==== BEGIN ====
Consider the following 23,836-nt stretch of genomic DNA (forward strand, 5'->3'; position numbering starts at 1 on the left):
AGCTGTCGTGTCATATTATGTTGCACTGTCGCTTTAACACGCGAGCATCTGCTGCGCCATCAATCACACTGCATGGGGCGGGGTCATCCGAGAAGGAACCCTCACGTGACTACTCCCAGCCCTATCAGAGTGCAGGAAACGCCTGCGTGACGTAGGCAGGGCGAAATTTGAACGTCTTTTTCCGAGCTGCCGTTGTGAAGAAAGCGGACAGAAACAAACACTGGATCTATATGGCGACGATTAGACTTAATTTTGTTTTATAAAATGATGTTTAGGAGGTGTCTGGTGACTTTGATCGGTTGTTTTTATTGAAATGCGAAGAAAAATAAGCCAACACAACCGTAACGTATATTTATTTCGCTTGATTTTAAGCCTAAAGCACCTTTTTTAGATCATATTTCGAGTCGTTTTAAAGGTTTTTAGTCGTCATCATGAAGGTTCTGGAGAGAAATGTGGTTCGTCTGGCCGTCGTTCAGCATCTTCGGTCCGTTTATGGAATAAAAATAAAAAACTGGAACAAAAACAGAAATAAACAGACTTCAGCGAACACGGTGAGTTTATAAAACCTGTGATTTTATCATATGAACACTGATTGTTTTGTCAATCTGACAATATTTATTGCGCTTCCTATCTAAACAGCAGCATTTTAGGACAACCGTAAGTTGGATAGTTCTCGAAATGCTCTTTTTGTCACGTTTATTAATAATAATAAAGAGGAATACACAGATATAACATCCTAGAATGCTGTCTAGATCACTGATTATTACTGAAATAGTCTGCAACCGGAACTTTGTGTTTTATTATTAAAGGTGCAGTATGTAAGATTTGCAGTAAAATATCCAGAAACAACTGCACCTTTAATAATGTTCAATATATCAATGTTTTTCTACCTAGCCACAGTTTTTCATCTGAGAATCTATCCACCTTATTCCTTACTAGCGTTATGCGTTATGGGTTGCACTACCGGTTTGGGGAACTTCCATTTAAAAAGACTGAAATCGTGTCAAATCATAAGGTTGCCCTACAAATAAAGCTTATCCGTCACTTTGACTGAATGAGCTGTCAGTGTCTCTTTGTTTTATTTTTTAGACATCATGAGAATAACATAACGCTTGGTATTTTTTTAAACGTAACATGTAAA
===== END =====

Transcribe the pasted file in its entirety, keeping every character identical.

Consider the following 23,836-nt stretch of genomic DNA (forward strand, 5'->3'; position numbering starts at 1 on the left):
AGCTGTCGTGTCATATTATGTTGCACTGTCGCTTTAACACGCGAGCATCTGCTGCGCCATCAATCACACTGCATGGGGCGGGGTCATCCGAGAAGGAACCCTCACGTGACTACTCCCAGCCCTATCAGAGTGCAGGAAACGCCTGCGTGACGTAGGCAGGGCGAAATTTGAACGTCTTTTTCCGAGCTGCCGTTGTGAAGAAAGCGGACAGAAACAAACACTGGATCTATATGGCGACGATTAGACTTAATTTTGTTTTATAAAATGATGTTTAGGAGGTGTCTGGTGACTTTGATCGGTTGTTTTTATTGAAATGCGAAGAAAAATAAGCCAACACAACCGTAACGTATATTTATTTCGCTTGATTTTAAGCCTAAAGCACCTTTTTTAGATCATATTTCGAGTCGTTTTAAAGGTTTTTAGTCGTCATCATGAAGGTTCTGGAGAGAAATGTGGTTCGTCTGGCCGTCGTTCAGCATCTTCGGTCCGTTTATGGAATAAAAATAAAAAACTGGAACAAAAACAGAAATAAACAGACTTCAGCGAACACGGTGAGTTTATAAAACCTGTGATTTTATCATATGAACACTGATTGTTTTGTCAATCTGACAATATTTATTGCGCTTCCTATCTAAACAGCAGCATTTTAGGACAACCGTAAGTTGGATAGTTCTCGAAATGCTCTTTTTGTCACGTTTATTAATAATAATAAAGAGGAATACACAGATATAACATCCTAGAATGCTGTCTAGATCACTGATTATTACTGAAATAGTCTGCAACCGGAACTTTGTGTTTTATTATTAAAGGTGCAGTATGTAAGATTTGCAGTAAAATATCCAGAAACAACTGCACCTTTAATAATGTTCAATATATCAATGTTTTTCTACCTAGCCACAGTTTTTCATCTGAGAATCTATCCACCTTATTCCTTACTAGCGTTATGCGTTATGGGTTGCACTACCGGTTTGGGGAACTTCCATTTAAAAAGACTGAAATCGTGTCAAATCATAAGGTTGCCCTACAAATAAAGCTTATCCGTCACTTTGACTGAATGAGCTGTCAGTGTCTCTTTGTTTTATTTTTTAGACATCATGAGAATAACATAACGCTTGGTATTTTTTTAAACGTAACATGTAAA